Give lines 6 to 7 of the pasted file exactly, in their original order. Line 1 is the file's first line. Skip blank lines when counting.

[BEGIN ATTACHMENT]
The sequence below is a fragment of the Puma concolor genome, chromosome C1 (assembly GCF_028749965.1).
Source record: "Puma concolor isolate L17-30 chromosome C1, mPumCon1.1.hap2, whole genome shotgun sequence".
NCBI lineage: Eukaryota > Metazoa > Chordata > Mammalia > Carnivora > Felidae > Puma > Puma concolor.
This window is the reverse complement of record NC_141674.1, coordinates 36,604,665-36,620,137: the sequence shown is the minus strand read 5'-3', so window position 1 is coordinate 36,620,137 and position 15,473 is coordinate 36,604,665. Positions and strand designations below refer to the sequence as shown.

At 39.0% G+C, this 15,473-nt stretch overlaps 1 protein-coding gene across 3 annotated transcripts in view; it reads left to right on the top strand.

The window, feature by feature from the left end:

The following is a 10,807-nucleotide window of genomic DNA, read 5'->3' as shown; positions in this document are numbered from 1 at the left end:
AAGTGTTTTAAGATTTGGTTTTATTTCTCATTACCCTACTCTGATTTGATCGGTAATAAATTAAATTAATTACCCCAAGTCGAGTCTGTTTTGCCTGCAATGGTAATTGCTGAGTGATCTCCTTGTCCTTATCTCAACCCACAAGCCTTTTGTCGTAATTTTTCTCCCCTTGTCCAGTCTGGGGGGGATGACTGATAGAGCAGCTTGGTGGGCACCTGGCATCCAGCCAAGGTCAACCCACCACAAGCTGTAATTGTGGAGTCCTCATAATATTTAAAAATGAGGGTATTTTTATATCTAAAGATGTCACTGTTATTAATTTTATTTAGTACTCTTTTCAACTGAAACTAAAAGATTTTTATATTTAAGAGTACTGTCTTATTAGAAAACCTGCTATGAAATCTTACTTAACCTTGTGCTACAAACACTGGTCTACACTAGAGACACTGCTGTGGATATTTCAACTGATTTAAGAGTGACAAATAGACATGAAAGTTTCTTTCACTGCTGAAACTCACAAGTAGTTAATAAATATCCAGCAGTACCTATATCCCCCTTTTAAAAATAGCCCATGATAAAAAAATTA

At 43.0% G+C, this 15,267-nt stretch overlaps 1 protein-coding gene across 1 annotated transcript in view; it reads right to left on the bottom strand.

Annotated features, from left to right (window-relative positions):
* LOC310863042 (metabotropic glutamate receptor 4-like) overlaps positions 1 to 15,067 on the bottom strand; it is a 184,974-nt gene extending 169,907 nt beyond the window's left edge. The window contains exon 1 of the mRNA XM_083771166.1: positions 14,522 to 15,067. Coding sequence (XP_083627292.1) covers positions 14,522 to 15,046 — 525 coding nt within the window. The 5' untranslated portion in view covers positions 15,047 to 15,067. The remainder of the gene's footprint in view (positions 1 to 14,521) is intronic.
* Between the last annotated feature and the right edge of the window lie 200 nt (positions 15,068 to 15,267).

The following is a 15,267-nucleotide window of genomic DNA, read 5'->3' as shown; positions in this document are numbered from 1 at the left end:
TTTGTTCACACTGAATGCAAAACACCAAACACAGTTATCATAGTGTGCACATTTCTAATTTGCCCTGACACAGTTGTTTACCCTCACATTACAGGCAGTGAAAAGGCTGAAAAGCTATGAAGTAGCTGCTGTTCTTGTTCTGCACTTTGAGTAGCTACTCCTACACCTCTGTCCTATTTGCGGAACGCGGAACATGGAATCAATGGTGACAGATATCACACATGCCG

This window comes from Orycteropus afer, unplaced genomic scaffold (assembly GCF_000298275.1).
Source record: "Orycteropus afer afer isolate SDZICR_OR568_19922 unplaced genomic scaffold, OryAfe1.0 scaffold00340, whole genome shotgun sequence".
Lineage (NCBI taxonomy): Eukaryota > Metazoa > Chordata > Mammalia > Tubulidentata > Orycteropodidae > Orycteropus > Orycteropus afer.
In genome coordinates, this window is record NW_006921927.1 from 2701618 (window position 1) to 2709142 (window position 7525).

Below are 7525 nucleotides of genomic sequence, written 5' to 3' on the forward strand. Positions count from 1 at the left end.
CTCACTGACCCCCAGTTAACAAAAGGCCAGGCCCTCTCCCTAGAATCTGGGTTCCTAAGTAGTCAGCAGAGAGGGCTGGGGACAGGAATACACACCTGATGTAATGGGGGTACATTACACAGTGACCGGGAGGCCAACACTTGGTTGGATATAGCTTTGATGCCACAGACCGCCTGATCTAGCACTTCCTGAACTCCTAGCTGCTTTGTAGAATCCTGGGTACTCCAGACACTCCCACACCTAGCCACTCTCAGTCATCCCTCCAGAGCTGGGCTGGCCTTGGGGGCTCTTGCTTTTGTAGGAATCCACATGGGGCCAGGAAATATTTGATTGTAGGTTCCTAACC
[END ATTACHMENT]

The window, feature by feature from the left end:

The following is a 10,807-nucleotide window of genomic DNA, read 5'->3' as shown; positions in this document are numbered from 1 at the left end: